We were really pleased to be asked by Design Manchester to host an exhibition of work by prolific graphic artist Ian ‘Swifty’ Swift as part of this years festival. We caught up with Swifty to find out about the man behind the fonts.
Firstly, what can people expect from your exhibitions and events at Design Manchester?
I’ve got a busy week planned! The Design Manchester 15 festival launches with my event at PLY tonight which I’m pretty chuffed about. I will be doing a talk which Dave Crow is hosting that should be pretty fun. On the walls at PLY I have designed some special panels of appropriated imagery from my archive of works going back to the mid eighties. Then of course the window display at Fred Aldous which went up so easily yesterday, that was probably the easiest hanging I’ve ever done thanks to the fantastic peg boards and hooks.
The window display is all about my archive of works going back to the early 90’s so its record covers, Straight No Chaser magazine and a few bits and pieces from my studio which are more personal pieces like the fake enamel signs etc. For those who know my
work its a trip down memory lane and for those who don’t hopefully an eye opener into my work and methods. I’m also
painting a wall at Kosmonaut which is all typographical, showcasing my Font designs and typo sensibilities. If that isn’t enough I’m doing a talk to the students at Manchester School of Art on Friday and selling my wares at the Print Fair at the weekend! Phew I’m worn out just thinking about it!
What else are you hoping to see at Design Manchester?
I’ll be going to all the other Festival events whilst I’m here. The big one of course Stephen Morris from New Order should be special, I’ve always been a fan! The Great Debate at the Whitworth promises to be interesting and of course I’m looking forward to the Print Festival at the weekend. I’m not around on Sunday but if I was then I would be checking Elaine Constantine’s ‘Northern Soul’ Film!
How has the city changed since you were a student here?
Manchester has changed a lot since my days here as a student in the mid eighties. The Northern Quarter had Afflecks Palace which I would frequent for my Army surplus and Levis 501’s, but apart from that a couple of funky book and record shops not much else. Certainly no bars or clubs back then. Although we did have The Hacienda which was such an iconic club and another more ‘Goth’ and indie club I frequented called ‘Berlin’ was a regular hang out. Although there’s new buildings and more opportunities here now than when I was here what I miss most is the people! London is a great place to live and I’m very settled there but I miss the Northern attitude and still after nearly thirty years in the capital sometimes I still feel like a foreigner!
What are your favourite tools to work with?
I love all graphic design tools but I am old skool so its a Swann Morton scalpel number 3 handle with 10A blades, still mess about with Rotring pens and compass! My favourite marker is a Sharpie. Spray paint wise its Montana 95 for me but for interiors like Kosmonaut I’m doing at the moment my favourite paint is Liquitex – no odour – doesn’t knock you to and goes on nice and chalky. Other than that give me an A3 pad of tracing paper that usually keeps me happy, I buy in bulk.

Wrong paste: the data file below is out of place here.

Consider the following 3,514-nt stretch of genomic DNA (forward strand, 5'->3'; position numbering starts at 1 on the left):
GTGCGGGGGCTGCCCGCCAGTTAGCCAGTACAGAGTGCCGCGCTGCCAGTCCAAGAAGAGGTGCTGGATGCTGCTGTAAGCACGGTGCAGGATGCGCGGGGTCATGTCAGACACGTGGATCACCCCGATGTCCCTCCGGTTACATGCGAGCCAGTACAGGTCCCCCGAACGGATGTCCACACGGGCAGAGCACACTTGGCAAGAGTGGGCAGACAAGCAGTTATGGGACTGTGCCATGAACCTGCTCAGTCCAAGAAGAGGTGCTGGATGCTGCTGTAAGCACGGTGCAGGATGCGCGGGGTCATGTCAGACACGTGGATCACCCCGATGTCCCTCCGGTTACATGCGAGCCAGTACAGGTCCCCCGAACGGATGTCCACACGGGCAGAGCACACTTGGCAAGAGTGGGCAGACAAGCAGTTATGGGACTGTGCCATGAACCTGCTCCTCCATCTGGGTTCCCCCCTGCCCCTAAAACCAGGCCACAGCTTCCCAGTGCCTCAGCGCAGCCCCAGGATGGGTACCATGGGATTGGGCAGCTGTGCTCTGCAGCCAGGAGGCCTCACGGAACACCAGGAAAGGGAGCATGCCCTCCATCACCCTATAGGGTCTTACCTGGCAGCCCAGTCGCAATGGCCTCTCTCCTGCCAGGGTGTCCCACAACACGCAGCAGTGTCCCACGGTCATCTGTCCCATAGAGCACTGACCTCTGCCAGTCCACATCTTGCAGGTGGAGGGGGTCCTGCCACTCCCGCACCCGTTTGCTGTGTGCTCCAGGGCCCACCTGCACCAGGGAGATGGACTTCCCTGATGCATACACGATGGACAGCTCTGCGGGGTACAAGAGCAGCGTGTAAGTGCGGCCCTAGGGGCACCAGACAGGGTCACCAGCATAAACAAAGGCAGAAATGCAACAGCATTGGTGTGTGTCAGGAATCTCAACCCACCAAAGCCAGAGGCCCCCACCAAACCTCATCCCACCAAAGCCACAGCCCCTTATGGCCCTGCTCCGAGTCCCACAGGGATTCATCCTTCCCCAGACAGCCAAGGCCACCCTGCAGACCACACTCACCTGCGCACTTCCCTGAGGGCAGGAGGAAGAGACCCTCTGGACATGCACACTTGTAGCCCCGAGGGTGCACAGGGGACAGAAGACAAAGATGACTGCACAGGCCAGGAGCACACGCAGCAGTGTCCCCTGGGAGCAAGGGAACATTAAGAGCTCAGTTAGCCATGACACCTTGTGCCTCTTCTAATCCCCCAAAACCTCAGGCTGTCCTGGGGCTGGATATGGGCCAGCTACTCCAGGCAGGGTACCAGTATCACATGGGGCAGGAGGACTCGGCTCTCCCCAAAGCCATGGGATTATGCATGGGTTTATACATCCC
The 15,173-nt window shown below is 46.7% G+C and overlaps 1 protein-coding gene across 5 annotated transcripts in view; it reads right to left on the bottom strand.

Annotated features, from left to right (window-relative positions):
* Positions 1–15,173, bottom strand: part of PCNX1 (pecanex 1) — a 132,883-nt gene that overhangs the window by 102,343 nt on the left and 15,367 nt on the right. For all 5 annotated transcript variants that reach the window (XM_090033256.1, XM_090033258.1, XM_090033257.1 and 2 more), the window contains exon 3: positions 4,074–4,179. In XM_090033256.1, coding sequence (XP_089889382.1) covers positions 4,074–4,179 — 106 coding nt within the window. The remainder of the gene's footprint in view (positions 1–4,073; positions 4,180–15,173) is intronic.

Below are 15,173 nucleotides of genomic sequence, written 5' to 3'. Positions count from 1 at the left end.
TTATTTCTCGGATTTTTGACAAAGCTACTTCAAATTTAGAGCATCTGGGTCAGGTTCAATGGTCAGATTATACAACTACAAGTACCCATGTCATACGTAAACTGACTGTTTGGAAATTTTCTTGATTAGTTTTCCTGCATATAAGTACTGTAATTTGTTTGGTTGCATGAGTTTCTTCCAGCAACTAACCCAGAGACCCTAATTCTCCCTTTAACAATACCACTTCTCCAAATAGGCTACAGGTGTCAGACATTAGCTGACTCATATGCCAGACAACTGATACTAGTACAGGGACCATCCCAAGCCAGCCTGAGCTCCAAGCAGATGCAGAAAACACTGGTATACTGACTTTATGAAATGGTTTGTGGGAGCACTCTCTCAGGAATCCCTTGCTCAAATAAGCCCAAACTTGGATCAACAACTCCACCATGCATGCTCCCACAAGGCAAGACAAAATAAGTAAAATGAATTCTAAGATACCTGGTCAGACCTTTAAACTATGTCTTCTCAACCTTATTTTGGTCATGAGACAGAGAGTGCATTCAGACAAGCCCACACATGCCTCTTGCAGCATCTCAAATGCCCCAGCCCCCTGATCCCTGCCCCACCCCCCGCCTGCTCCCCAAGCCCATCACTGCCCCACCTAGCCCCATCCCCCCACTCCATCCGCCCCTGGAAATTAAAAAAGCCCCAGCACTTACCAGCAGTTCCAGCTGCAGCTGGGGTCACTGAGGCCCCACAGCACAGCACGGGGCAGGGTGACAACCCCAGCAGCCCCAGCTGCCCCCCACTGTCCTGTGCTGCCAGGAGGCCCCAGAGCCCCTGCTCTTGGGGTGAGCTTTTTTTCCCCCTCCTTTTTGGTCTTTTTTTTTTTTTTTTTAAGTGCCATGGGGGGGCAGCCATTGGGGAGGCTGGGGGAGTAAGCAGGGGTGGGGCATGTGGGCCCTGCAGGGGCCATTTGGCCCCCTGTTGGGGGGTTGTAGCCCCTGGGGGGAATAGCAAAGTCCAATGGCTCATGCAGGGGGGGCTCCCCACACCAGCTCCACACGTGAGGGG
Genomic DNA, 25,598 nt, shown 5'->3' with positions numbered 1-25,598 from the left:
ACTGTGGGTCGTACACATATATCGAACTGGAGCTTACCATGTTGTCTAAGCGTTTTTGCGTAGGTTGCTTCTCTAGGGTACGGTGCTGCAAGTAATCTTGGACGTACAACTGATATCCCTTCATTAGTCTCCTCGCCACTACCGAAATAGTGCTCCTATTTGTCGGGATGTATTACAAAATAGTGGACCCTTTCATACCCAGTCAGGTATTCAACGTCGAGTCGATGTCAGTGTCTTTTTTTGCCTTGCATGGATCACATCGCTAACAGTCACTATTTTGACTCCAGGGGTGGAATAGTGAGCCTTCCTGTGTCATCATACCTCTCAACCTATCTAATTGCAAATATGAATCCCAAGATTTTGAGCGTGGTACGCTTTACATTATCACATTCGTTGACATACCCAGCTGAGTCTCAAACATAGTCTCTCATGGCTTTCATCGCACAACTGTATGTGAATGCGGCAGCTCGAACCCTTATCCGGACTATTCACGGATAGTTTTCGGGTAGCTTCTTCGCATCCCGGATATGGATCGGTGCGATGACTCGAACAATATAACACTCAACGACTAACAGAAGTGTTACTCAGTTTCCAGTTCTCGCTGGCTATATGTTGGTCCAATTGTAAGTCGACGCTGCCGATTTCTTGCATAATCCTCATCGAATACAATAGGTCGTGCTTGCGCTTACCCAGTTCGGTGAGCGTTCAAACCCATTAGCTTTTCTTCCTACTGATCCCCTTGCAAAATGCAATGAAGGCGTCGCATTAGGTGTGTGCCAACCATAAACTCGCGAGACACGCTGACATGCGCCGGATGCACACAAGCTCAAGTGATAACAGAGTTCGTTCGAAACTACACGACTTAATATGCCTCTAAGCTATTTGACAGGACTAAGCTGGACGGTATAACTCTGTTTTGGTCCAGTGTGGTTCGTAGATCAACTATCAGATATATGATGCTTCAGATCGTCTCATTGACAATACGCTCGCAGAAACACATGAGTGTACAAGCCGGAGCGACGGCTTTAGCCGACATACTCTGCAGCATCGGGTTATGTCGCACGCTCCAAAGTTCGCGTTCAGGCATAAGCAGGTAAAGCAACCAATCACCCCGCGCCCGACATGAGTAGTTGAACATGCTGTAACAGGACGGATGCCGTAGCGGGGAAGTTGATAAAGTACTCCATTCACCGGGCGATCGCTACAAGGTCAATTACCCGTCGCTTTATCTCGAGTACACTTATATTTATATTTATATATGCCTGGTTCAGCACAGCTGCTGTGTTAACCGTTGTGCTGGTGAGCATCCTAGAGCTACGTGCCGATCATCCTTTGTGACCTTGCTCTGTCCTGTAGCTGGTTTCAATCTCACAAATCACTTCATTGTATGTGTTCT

You create most of your fonts from scratch, what is it about hand rendering type that interests you?
I’m never more happy than when I’m drawing type by hand – Its always been my preferred way to design type other than on the computer. When it comes to that my software of choice is still freehand over Illustrator! I don’t know why it interests me so much, but it has kind of become what I do and what I’m still known for best – funky fonts all the way. I suppose its going the extra mile and creating as much type by hand which gives me a slight edge over your average graphic designer.
Where do you produce most of your work?
All my work is produced in my studio at the end of my garden in West London. Its literally a glorified garden shed! The smallest studio I have ever had but the best. I can work when I want, I don’t have to get on the tube and its all my little haven. No cabin fever for me !
What are your influences and which other designers and artists inspire you?
When I was a student at Manchester Polytechnic of course it was Malcolm Garrett and Peter Saville and Dave Crow who’s now the Dean of the School of Art, he was the year above me and was also a massive influence and guiding light. I was lucky enough to get a job at the Face magazine working with Neville Brody so he was obviously a massive mentor for me. More influences are Reid Miles of Blue Note fame, Saul Bass how could I forget him, Paul Rand, Herb Lubalin, Vaughn Oliver with his 4AD records work. And then more art stuff would be Andy Warhol, Peter Blake, Peter Phillips – I’m a big fan of British ‘Pop art’.
What are you working on at the moment?
The last few weeks I’ve been busy preparing for Design Manchester. Apart from that I have a regular staple diet of record sleeves for ‘Far Out recordings’ a Brazilian label I’ve been designing for now for nearly twenty years must have done nearly a hundred sleeves for them! I have a couple of logos on the go and potentially a nice BBC titles job in the can next week! Next month I will be busy preparing for the new ‘Dingwalls’ our twice yearly reunion club session from my roots in the ‘Jazz dance’ scene that always special as its kind like family for me and of course my missus Janine promotes and tunes it so its always a big event in the calendar. I have a little stall selling my limited edition prints and t-shirts, its usually pretty mad!
Where can people see your work?
From time to time I have shows all over the place but a regular in the summer is the ‘Art Car boot Fair’ in London’s Brick lane, a great event I’ve been doing for 10 years now rubbing shoulders with Peter Blake , Tracy Emin, Gavin Turk to drop a few names!